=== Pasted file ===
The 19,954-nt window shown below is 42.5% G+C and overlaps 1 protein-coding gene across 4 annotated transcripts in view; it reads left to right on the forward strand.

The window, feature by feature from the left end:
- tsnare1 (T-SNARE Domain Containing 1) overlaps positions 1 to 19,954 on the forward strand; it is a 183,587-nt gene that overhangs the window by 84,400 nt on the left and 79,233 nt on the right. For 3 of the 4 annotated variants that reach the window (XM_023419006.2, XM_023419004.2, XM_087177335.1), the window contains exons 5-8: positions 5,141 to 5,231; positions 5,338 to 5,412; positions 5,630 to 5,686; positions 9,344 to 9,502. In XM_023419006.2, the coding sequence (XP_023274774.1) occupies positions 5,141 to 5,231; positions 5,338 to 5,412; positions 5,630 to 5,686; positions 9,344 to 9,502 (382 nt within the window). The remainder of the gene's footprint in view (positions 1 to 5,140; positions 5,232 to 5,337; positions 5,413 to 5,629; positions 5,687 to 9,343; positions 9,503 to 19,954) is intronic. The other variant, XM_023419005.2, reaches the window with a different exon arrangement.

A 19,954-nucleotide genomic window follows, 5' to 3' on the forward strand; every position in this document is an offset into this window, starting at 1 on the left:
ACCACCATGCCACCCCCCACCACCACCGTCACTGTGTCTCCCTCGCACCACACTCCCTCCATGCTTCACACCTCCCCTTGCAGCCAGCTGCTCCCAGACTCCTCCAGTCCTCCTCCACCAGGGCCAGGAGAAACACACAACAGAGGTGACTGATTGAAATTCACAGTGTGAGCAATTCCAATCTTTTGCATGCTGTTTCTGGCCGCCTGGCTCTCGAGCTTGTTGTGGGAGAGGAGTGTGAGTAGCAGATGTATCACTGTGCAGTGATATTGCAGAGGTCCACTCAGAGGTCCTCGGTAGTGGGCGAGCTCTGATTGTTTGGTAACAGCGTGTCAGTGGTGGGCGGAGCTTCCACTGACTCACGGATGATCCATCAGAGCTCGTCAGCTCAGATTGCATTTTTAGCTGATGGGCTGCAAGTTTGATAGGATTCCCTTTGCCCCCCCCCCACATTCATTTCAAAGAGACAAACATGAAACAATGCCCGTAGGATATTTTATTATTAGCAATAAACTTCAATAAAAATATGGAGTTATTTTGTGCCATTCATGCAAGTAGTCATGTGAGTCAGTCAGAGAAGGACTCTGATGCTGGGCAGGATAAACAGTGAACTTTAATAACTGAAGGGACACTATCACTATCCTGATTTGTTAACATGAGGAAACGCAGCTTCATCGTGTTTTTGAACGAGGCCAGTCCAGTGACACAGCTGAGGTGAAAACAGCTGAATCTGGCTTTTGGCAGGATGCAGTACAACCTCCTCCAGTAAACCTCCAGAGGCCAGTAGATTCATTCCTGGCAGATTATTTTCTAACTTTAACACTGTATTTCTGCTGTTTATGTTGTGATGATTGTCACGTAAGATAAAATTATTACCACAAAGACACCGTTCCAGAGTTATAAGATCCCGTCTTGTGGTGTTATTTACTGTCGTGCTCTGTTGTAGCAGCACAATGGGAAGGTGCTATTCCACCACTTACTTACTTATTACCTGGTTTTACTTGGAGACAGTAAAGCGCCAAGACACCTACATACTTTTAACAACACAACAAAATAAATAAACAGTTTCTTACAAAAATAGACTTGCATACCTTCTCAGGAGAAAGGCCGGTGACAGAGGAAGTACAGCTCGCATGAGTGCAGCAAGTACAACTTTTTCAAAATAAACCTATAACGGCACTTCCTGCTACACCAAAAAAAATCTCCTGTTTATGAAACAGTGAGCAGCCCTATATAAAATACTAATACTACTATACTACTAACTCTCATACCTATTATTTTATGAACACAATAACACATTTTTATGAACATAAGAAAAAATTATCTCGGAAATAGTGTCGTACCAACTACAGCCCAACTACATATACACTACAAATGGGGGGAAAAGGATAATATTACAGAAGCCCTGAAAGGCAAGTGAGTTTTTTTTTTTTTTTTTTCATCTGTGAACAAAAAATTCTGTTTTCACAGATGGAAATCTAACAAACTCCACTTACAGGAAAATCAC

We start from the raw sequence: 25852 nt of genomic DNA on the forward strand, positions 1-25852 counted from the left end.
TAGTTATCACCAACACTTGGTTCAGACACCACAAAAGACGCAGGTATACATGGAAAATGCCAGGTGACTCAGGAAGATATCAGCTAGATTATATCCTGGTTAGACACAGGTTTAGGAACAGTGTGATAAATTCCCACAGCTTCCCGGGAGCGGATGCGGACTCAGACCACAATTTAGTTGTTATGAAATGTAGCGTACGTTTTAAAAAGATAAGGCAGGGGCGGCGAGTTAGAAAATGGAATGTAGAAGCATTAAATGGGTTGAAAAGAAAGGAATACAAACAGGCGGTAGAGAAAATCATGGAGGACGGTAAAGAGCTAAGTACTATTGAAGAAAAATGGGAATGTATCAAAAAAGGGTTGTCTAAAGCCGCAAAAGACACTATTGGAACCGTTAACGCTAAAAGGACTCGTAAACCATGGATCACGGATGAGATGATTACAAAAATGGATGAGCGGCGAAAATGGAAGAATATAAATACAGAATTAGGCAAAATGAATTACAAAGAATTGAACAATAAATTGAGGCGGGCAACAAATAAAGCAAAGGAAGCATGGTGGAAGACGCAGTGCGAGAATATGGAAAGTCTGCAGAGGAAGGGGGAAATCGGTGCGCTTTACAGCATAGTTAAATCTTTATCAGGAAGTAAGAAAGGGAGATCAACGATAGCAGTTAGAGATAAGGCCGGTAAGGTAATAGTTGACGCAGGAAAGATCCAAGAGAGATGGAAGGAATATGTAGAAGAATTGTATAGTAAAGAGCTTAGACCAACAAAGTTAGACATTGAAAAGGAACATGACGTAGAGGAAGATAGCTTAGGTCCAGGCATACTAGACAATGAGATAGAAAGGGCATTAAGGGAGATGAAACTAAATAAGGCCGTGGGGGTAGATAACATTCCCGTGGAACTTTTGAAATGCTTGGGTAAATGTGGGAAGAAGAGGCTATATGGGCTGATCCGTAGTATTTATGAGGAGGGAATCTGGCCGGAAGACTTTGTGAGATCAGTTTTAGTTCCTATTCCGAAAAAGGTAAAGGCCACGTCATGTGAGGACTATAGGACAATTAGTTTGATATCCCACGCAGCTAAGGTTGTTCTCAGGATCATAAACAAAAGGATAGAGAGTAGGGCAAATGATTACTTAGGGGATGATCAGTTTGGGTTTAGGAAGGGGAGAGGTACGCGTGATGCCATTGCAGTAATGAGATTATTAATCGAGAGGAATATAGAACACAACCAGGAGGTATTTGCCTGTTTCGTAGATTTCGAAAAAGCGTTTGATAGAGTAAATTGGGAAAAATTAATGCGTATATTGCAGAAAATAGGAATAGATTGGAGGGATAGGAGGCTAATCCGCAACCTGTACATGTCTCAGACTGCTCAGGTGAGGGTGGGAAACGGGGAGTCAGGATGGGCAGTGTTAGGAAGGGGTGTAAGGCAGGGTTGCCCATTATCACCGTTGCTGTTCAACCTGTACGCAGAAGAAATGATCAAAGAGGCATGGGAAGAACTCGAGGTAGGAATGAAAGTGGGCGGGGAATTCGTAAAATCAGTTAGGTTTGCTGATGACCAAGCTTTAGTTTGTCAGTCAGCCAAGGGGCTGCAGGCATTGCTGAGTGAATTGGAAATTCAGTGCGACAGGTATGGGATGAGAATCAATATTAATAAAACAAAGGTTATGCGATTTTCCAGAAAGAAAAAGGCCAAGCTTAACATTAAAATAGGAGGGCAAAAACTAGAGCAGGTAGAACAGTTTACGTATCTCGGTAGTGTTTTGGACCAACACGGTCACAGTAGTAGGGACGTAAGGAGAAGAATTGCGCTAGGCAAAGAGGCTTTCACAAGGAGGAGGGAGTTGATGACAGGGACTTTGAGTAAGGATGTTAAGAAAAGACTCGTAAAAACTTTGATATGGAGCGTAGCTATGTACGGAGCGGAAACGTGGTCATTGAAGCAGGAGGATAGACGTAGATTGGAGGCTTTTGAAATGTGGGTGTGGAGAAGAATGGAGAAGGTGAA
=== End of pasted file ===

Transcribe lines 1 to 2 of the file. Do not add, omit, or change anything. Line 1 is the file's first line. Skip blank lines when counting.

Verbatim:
The 19,954-nt window shown below is 42.5% G+C and overlaps 1 protein-coding gene across 4 annotated transcripts in view; it reads left to right on the forward strand.

The window, feature by feature from the left end: